The liver performs numerous functions, including but not limited to lipid, carbohydrate, and protein metabolism; storage, metabolism, and activation of vitamins; storage of minerals, glycogen, and triglycerides; extramedullary hematopoiesis; and synthesis of coagulant, anticoagulant, and several acute phase proteins. It also influences immunologic responses and contributes to digestion through synthesis and enterohepatic circulation of bile acids and detoxification of many endogenous and exogenous compounds, toxins, and xenobiotics. Because the liver has a large functional reserve and the ability to regenerate, hepatic injury must be considerable or chronic and recurrent to cause overt hepatic dysfunction or failure.
Active liver injury is accompanied by increased liver enzyme activity, with cytosolic transaminases (ALT, AST) acutely reflecting altered membrane permeability or viability or the phenomenon of membrane blebbing, and membrane-affiliated enzyme induction (alkaline phosphatase [ALP], γ-glutamyl transferase [GGT]) reflecting cholestasis and increased protein transcription (enzyme induction). The liver is predisposed to secondary injury owing to its sentinel position between the systemic circulation and GI tract and because it contains the largest population of fixed macrophages (Kupffer cells) in the body. Macrophage phagocytosis can initiate release of a cascade of inflammatory cytokines, leading to local cellular damage and recruitment of inflammatory infiltrates. The considerable metabolic activity of the liver exaggerates its exposure to noxious products, particularly in the centrilobular region, where high cytochrome p450 activity produces noxious products and adducts. Hepatocytes in this region also are more easily injured by hypoxia. The accumulation of hepatic copper and/or iron can initiate and augment liver injury through oxidative mechanisms.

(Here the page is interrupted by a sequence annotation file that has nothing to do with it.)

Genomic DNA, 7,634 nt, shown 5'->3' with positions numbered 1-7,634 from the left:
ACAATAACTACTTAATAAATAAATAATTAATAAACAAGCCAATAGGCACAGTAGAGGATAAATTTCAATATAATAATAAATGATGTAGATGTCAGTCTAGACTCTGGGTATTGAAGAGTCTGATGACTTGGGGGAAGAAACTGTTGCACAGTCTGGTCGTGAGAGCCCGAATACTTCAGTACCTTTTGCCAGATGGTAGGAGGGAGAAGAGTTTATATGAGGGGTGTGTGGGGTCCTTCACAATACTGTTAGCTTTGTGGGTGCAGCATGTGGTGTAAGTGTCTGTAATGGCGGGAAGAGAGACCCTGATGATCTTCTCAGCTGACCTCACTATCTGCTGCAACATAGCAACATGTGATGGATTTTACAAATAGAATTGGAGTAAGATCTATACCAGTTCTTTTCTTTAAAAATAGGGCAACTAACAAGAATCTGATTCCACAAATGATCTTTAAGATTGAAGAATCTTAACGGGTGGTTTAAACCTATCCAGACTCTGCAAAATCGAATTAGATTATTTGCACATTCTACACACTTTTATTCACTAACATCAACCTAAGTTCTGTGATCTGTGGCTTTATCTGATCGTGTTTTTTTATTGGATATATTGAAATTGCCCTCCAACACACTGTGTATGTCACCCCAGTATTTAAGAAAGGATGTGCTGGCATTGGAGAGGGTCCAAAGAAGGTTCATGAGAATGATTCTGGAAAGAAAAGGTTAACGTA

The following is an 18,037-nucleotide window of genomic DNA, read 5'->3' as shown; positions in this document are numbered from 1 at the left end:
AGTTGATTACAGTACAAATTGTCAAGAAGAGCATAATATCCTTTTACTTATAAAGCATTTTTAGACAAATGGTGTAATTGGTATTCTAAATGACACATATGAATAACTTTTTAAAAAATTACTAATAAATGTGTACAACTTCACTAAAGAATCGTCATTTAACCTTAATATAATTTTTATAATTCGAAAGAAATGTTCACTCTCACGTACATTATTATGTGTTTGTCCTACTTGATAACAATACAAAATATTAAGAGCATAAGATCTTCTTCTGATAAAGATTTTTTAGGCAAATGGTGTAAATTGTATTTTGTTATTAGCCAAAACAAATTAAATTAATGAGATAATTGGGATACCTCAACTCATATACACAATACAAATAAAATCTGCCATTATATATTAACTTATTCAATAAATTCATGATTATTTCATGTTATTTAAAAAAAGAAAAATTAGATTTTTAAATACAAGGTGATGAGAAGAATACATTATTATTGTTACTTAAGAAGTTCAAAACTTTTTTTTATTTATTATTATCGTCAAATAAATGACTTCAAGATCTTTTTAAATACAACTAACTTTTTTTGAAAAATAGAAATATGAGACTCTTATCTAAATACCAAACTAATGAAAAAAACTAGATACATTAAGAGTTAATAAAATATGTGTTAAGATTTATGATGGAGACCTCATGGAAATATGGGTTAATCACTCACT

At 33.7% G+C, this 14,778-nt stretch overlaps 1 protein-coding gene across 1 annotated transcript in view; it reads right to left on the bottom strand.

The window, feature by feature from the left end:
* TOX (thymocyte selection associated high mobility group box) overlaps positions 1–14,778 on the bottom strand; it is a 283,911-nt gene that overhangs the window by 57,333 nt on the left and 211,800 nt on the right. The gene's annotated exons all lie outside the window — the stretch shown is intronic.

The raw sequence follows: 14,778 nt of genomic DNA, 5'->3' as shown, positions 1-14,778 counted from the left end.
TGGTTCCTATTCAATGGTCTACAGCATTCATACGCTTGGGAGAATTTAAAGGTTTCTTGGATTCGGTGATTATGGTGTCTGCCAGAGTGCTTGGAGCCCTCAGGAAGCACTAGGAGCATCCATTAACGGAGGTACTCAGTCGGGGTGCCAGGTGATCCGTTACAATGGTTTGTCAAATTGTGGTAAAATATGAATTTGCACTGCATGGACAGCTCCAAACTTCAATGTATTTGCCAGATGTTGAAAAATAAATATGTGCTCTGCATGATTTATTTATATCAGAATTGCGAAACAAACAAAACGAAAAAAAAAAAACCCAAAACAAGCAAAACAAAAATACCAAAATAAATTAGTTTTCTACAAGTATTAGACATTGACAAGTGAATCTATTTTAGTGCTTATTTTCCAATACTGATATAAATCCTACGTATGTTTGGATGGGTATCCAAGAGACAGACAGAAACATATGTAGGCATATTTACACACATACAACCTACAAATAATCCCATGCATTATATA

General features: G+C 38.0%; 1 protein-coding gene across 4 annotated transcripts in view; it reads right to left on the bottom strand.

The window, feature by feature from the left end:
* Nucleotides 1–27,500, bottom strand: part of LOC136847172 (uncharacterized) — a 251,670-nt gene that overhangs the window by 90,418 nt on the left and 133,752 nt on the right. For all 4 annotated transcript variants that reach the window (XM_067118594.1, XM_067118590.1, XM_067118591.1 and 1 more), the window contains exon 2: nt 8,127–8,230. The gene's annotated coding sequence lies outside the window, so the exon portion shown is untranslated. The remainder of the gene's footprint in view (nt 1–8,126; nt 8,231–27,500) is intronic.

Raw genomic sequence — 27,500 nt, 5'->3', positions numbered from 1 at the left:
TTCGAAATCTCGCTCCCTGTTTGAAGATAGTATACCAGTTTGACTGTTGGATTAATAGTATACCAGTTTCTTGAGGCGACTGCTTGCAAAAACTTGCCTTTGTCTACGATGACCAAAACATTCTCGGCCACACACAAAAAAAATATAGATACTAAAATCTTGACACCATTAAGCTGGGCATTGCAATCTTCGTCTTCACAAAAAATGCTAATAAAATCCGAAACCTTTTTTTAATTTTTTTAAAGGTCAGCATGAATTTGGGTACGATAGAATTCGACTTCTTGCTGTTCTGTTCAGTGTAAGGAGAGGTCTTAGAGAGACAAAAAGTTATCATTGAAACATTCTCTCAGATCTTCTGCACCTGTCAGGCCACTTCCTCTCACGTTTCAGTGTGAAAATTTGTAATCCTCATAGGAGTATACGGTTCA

Clinical signs of liver injury vary depending on the type, mechanism, and chronicity of the insult. Common clinical features may include anorexia, vomiting, diarrhea, weight loss, and fever. With severe, diffuse liver injury, animals may become jaundiced and demonstrate polyuria and polydipsia (PU/PD), coagulation abnormalities, and ascites. Ascites indicates development of portal hypertension and is typically associated with formation of acquired portosystemic shunts (APSSs) and concurrent hypoalbuminemia. Hepatic encephalopathy (HE) develops in acquired liver disease only when diffuse fibrosis and APSSs have developed, in acute fulminant liver failure, or secondary to congenital portosystemic shunts (congenital malformations of the portal vein that shunt portal blood directly to the systemic circulation). Fecal color may change with complete occlusion of bile ducts (acholic or pale-colored feces) or because of increased enteric bilirubin elimination (green fecal color). Hepatomegaly is found with diffuse infiltrative or storage disorders, acute extrahepatic bile duct obstruction (EHBDO), congenital biliary cystic malformations, or passive congestion, whereas microhepatica (small liver) usually reflects portal venous hypoperfusion, diversion of enteric hepatotrophic factors normally delivered in the portal circulation, or the presence of chronic hepatic fibrosis in dogs.
Last full review/revision May 2015 by Sharon A. Center, BS, DVM, DACVIM